With yoga gaining popularity in the United States, selling retail at studios has become expected by members. Whether you’ve considered selling retail at your studio or dismissed the idea all together, it may be worth weighing the benefits.
As a yoga teacher, it is a great feeling to fully commit to sharing your practice with others via the decision to open your own studio. Whether you are just starting out or have been running your own studio for a while, here are some tips for running a successful yoga business.
Groupon and LivingSocial can work well to bring in a fresh batch of new students, and in some cases, these programs have saved underperforming studios. But if Groupon and LivingSocial promotions aren’t handled well, they can devalue classes and create conflict and dissatisfaction within your loyal student base.
A few members of our team attended the first ever Denver Yoga Festival, which we were proud to sponsor. Discover our favorite things from this fun weekend in the Mile High City.
A couple weeks ago, we shared some ideas on how to convert drop-in and class pass visitors to recurring memberships. This should be a huge focus for your studio as it will allow you to better predict future revenue.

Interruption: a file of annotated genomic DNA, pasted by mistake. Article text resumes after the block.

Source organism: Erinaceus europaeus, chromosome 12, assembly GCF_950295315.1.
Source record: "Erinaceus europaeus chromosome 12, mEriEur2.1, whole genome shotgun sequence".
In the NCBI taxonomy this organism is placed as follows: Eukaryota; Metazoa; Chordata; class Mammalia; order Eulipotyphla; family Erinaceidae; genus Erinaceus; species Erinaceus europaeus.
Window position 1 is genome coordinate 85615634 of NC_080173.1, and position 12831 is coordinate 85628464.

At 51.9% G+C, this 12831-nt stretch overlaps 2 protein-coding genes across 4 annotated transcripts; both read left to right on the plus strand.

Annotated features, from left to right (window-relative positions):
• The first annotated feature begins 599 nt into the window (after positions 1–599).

Key Performance Indicators (aka KPI’s) are financial tools used to measure the effectiveness or profitability of your studio business. Most of these KPI’s are applicable to almost any business, but some are unique, or have greater relevance, to fitness studios.
While drop-in visits and class passes give students flexibility, they give studio owners a reason to worry. You can never be sure how many drop-ins and class passes you’ll sell each month, and that means you can’t accurately forecast future revenue. Even if you’re a well-established studio, this uncertainty eventually becomes a problem. The solution is to move your students to recurring monthly memberships.
No matter what side of the debate you stand on, there is a real chance your state may end up with authority over the practice of yoga in your studio.